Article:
Birders vie for World Series glory in N.J. swamp
By Jon Hurdle
GILLETTE, New Jersey (Reuters) – On a moonlit night in a
New Jersey swamp, four men stand silently, heads bowed and
hands cupped behind their ears, as they strain to hear faint
sounds in the surrounding acres of mud and vegetation.
Suddenly one urgently whispers: “Sora,” and the others turn
in the direction of a squeal he heard but they did not. As they
resume their listening poses, the sound recurs a few moments
later and the men nod to each other in approval.
It is enough. The brief noise from the depths of the
appropriately named Great Swamp is the call of the Sora, a
small marsh bird. The Sora follows the king rail, American
bittern, gray-cheeked thrush, Swainson’s thrush and veery on
the four-man team’s list of species seen or heard in this
year’s World Series of Birding.
It’s a grueling 24-hour event that began in 1984 and many
birders around the world see it as the top challenge in
These four men, who call themselves the 4 Loons, are among
almost 1,000 contestants who competed to find the most bird
species in New Jersey — acclaimed by birders as one of the
most productive birding states in the nation — from midnight
to midnight on a recent Saturday.
In the process, the competitors raise thousands of dollars
for conservation from pledges they gather.
The 4 Loons, now in their ninth year of competition,
consider themselves, despite skills that most people would find
amazing, in the middle rank of competitive birding.
They finished 14th in the series last year with 174
species. This year, they hoped for 180 but ended up with only
150 after their van broke down in the early hours of the event
and they had an agonizing five-hour wait for a replacement
Team members Bill Reaume, 37, an elementary school
counselor; Mike Lyman, 31, a biologist; Scott Fraser, 37,
co-owner of a software company; and Art McMorris, 61, a former
neuroscientist, are like most birders passionate and committed
to “getting” the most number of birds.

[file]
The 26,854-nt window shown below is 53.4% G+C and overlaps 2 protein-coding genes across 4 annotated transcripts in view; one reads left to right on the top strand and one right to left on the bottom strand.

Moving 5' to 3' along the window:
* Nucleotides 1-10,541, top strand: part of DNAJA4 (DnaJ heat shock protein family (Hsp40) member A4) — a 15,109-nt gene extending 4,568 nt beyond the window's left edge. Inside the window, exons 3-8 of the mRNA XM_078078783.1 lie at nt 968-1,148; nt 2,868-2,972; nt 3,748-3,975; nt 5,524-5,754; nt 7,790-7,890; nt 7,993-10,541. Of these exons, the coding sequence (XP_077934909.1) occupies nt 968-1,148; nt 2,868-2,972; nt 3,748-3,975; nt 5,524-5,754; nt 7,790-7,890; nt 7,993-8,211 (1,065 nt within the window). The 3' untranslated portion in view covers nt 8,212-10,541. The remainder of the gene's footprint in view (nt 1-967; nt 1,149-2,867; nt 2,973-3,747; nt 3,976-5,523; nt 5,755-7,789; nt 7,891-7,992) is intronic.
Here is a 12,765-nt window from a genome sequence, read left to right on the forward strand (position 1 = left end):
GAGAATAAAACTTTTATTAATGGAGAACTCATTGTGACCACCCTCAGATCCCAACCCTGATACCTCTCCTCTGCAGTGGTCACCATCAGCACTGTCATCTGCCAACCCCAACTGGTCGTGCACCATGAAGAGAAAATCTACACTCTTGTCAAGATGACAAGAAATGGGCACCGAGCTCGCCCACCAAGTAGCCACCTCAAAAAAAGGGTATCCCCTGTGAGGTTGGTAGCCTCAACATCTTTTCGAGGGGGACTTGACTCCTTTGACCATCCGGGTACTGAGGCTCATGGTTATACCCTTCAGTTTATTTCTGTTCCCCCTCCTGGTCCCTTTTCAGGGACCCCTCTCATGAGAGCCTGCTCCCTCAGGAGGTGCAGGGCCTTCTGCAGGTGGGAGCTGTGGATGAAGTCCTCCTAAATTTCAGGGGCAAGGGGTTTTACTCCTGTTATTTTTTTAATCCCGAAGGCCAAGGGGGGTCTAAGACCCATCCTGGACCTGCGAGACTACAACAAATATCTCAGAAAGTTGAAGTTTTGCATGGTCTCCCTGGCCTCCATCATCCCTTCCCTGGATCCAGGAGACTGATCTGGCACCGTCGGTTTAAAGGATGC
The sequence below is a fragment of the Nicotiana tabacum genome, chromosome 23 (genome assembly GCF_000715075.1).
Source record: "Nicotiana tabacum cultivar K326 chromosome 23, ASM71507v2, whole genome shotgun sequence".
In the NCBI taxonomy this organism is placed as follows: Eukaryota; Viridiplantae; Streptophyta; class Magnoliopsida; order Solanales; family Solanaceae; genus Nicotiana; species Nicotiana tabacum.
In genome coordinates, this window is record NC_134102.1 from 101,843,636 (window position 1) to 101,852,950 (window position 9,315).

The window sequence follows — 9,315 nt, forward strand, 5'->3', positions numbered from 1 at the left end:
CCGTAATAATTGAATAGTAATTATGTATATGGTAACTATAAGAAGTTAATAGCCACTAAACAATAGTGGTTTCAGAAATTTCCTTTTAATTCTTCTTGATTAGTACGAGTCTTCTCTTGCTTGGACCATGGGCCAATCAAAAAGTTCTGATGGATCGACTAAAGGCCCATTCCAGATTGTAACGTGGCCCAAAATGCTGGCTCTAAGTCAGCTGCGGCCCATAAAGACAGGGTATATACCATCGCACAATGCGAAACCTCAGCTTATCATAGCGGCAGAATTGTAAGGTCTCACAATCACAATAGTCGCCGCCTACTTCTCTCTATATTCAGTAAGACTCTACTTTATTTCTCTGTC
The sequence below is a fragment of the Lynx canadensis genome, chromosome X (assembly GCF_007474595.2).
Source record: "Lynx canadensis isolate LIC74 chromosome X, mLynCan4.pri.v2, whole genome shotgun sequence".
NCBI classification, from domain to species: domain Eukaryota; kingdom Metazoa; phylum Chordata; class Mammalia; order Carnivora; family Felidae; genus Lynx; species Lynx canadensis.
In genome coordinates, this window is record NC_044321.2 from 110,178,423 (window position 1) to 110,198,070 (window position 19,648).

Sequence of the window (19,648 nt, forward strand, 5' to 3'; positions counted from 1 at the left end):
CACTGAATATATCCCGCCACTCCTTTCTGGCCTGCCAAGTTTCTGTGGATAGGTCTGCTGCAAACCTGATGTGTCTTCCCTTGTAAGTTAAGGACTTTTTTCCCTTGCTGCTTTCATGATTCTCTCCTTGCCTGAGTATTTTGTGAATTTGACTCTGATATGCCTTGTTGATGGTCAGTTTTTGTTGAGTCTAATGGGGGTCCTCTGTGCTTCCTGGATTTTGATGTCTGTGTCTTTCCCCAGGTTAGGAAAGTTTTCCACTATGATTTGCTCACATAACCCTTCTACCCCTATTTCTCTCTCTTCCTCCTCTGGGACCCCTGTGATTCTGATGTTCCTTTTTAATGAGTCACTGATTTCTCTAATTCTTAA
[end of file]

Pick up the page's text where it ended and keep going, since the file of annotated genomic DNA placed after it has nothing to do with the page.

But their name signals that they recognize the eccentricity
of the event and know that many people, including some birders,
may not understand why they are willing to stay up all night
and drive hundreds of miles for visual or aural glimpses of
“Most people think we’re mad,” said Reaume.
The winning team in this year’s event — organized by the
New Jersey Audubon Society — was the five-person Sapsuckers,
sponsored by the prestigious Cornell University Laboratory of
Ornithology, which recorded 229 species, seven more than the
winning total in 2005. Competition is run on the honor system.
Success in the World Series of Birding requires far more
than showing up at a marsh or a wood with a pair of binoculars
and hoping for the best.
Top teams spend a week or more “scouting” the state’s best
bird areas so they can be reasonably confident of finding
certain species in their high-speed, 24-hour chase through the
state. That way, they hope to spend just a few minutes at a
particular site before moving on to “get” the next bird.
Pre-event intelligence is freely shared among the teams,
although they are fiercely competitive on the day of the event.
The goal is to increase the number of birds that all
competitors can see and hence to maximize the amount of
per-bird sponsorship money raised for conservation
The 4 Loons were raising money for a migratory bird study
run by the Pennsylvania branch of The Nature Conservancy.
To maximize their birding opportunities, teams plan their
route with military precision.
The 4 Loons plotted exactly when to visit a certain spot
where they hoped to hear the drumming of the ruffed grouse.
Their scouting indicated the bird would sound at about 5:05
a.m. if the weather was clear but probably wait until 5:30 a.m.
under cloudy skies.
Waiting for a bird is considered unacceptable when others
could be “got” in a different location.
The object is identification, by eye or by ear. For those
who hope to win, the briefest flutter or squeak is sufficient
for a check on the list, provided it is conclusively agreed
upon by all members of the team.
Asked what stops a team from cheating, the 4 Loons bristle
at any suggestion that they would list a bird that had not been
conclusively and honestly identified. Any birder who tried
would quickly be found out by fellow birders who know which
birds are likely to be in which locations.
“Birders are pretty quick to ascertain other birders’ skill
level,” said McMorris. “You would never fool anybody and you
would never be able to show your face again.
“Besides, it’s no fun to cheat,” he said.